For soft­ware that was adopted by a mere 10 per cent of the in­dus­try in 2015, to rise to a phe­nom­e­nal adop­tion rate of nearly 71 per cent of the mar­ket by 2017 (ac­cord­ing to the same ser­vice provider) is an achieve­ment. Orig­i­nally a Google-backed project and now man­aged by the Cloud Na­tive Com­put­ing Foun­da­tion, Ku­ber­netes is only go­ing to see good times as cloud com­put­ing and con­tain­ers take the tech in­dus­try by storm.

11. XGBoost and CatBoost: Gra­di­ent boost­ing li­braries for ma­chine learn­ing

The ad­vent of ma­chine learn­ing in 2017 saw the fo­cus shift to the prac­tice of gra­di­ent boost­ing, of­ten touted as ‘steroids for learn­ing al­go­rithms’. While XGBoost works on multi-lan­guage and multi-plat­form gra­di­ent boost­ing, CatBoost of­fers cat­e­gor­i­cal fea­ture sup­port for gra­di­ent boost­ing on de­ci­sion trees.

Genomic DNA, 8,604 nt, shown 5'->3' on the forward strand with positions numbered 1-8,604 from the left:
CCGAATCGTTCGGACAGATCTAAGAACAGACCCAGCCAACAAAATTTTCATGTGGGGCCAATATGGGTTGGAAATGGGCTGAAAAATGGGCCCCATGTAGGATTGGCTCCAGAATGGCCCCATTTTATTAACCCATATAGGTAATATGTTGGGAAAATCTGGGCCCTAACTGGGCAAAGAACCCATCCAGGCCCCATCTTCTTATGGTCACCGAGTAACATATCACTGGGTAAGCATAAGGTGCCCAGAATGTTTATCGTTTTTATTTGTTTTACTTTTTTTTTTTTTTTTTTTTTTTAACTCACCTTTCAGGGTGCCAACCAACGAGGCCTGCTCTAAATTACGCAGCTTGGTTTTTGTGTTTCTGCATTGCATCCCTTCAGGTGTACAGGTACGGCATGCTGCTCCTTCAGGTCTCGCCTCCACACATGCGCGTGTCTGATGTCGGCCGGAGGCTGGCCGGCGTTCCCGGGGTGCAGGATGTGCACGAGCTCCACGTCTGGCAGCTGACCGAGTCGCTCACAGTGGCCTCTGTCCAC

12. Mi­crosoft .NET Core 2.0: A min­i­mal sub­set of the .NET frame­work

Placed at the fore­front of Mi­crosoft’s foray into open source, .NET Core 2.0 of­fers im­proved func­tion­al­ity to de­velop cross­plat­form ap­pli­ca­tions for the Uni­ver­sal Win­dows Plat­form as well as Xa­marin. It will be in­ter­est­ing to see how adop­tion rates shape up for this project in the days to come.

Fig­ure 1: 2016-2017 trends in open source adop­tion (Im­age courtesy: Rackspace)

Fig­ure 2: The top open source projects in 2017